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Physical existence would be everything that exists in the physical world such as the stone in my garden while the informational existence would be the consciousness and qualia (I don't really know how to relate those two one to each other). My consciousness obviously exists : when I feel pain the pain exists, when I close my eyes and imagine the red color the red qualia exists during the time I think of it and more generally my consciousness exist. We can't say it doesn't exist but we can't say that it exists the same way as the stone in my garden either. It seems that informational existence is generated by physically existing systems that are functioning and have their own internal logic such as the brain. This internal logic must have something very specific to generate informational existence such as consciousness.

So is this distinction relevant, do we have some deeper elaboration on this distinction ? Maybe every physical system is generating some kind of informational existence that is very different from consciousness but that is "existing somwhere" just like consciounsess.

  • You might like Ron Garret's Google Tech Talk The Quantum Conspiracy: What Popularizers of QM Don't Want You to Know. It's named provocatively, but it gets at Quantum Information Theory and what that means for the constitution of the 'person'. – labreuer Oct 1 '14 at 19:44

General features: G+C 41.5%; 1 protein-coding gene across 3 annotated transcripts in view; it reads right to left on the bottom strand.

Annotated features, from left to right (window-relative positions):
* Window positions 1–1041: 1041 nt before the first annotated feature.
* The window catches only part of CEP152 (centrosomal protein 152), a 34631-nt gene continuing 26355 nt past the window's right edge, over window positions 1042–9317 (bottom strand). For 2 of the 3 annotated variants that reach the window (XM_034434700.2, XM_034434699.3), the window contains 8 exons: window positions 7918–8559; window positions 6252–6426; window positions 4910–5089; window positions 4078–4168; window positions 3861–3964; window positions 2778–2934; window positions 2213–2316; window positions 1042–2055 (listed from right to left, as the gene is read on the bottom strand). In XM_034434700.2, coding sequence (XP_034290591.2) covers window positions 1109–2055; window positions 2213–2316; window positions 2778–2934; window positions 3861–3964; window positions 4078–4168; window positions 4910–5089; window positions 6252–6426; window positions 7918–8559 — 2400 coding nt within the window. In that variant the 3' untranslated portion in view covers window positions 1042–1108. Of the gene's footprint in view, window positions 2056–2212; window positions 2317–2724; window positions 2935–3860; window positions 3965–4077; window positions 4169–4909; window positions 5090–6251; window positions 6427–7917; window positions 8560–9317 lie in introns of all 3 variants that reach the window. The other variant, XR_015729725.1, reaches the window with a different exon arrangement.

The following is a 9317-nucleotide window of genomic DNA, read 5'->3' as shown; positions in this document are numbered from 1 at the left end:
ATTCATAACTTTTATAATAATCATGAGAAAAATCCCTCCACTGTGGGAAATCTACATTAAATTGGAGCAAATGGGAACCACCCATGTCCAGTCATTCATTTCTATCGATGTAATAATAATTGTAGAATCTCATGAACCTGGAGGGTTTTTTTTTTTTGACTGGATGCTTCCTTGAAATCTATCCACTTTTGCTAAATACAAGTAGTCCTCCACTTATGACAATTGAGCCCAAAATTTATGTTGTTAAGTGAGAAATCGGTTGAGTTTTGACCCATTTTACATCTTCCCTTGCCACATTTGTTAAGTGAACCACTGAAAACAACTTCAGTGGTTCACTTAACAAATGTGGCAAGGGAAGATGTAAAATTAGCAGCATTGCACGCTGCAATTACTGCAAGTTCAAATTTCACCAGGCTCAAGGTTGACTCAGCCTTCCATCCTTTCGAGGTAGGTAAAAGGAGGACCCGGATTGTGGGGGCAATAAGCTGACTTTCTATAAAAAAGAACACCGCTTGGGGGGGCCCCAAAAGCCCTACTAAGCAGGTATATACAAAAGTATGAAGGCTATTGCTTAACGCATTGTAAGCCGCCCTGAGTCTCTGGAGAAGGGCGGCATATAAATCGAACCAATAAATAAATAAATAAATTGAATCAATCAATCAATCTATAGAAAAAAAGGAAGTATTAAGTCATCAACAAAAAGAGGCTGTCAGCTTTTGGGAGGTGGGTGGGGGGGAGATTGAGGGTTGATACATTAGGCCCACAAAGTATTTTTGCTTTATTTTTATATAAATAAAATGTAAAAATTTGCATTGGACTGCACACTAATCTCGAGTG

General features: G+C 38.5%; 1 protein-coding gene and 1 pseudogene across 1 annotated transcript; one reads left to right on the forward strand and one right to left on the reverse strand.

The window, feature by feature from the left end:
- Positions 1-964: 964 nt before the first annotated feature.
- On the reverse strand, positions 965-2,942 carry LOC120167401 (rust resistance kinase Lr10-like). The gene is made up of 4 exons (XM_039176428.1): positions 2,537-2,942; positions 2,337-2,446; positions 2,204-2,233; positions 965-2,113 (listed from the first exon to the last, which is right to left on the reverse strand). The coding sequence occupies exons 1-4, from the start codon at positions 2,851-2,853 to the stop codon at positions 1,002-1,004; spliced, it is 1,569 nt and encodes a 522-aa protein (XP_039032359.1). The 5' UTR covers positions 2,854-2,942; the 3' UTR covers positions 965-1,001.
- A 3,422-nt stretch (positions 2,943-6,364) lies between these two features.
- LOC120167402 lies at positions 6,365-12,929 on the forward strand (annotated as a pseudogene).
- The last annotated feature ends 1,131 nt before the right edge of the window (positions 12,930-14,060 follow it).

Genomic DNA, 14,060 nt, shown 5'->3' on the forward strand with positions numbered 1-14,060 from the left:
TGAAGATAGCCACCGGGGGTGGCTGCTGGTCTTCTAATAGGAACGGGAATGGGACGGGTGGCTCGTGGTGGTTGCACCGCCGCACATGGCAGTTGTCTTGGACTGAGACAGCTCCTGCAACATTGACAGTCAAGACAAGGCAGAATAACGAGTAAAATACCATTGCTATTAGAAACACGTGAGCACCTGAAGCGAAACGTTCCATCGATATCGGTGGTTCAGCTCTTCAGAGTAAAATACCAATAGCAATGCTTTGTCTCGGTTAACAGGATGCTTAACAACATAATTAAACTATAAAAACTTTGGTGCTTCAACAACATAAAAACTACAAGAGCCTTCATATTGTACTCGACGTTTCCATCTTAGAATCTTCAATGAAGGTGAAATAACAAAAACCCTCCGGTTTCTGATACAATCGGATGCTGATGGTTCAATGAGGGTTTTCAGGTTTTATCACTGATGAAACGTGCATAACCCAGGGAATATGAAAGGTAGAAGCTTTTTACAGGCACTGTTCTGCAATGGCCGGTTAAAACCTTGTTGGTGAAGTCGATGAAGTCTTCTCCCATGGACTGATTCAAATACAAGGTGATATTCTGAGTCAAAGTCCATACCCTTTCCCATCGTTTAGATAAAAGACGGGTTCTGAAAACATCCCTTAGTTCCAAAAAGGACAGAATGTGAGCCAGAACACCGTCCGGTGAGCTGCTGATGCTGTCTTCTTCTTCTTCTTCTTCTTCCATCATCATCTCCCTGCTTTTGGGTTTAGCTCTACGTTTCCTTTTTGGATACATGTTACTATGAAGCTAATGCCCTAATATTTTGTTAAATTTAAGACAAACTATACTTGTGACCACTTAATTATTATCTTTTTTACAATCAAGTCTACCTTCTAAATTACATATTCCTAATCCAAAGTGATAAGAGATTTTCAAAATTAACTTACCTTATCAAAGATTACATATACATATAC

• What do you mean by "informational existence"? This is a novel term to me. – virmaior Oct 1 '14 at 23:16
  • Nice video. Unfortunatelty it gets vague and confused in the very short "philosophical implications" part. I guess there is still work to do to make sense of that "quantum information" idea, which is so popular among physicists... – Quentin Ruyant Oct 2 '14 at 9:56
  • U do not see that they are same? Thus there is no distinction between what u call informational and real existence. – Asphir Dom Oct 3 '14 at 1:05
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Physical existence would be everything that exists in the physical world such as the stone in my garden

This would be the common-sense attitude to the world

while the informational existence would be the consciousness and qualia (I don't really know how to relate those two one to each other). My consciousness obviously exists : when I feel pain the pain exists, when I close my eyes and imagine the red color the red qualia exists during the time I think of it and more generally my consciousness exist.

I haven't come across the term 'informational existence'; but I can see what you're driving at.

We can't say it doesn't exist but we can't say that it exists the same way as the stone in my garden either.

We can say at least one is objective, and 'permanent'; the other subjective and temporary. The concept 'real' usually has the attribute or property permanent attached, which allies it with objective (call it the Parmenidian sense - changeless); but we can also attach it to the subjective (call it the Heraclitean sense - changeful).

It seems that informational existence is generated by physically existing systems that are functioning and have their own internal logic such as the brain.

This is the position that mind supervenes on the brain; that it is a kind of epiphenomenon.

This internal logic must have something very specific to generate informational existence such as consciousness. So is this distinction relevant, do we have some deeper elaboration on this distinction?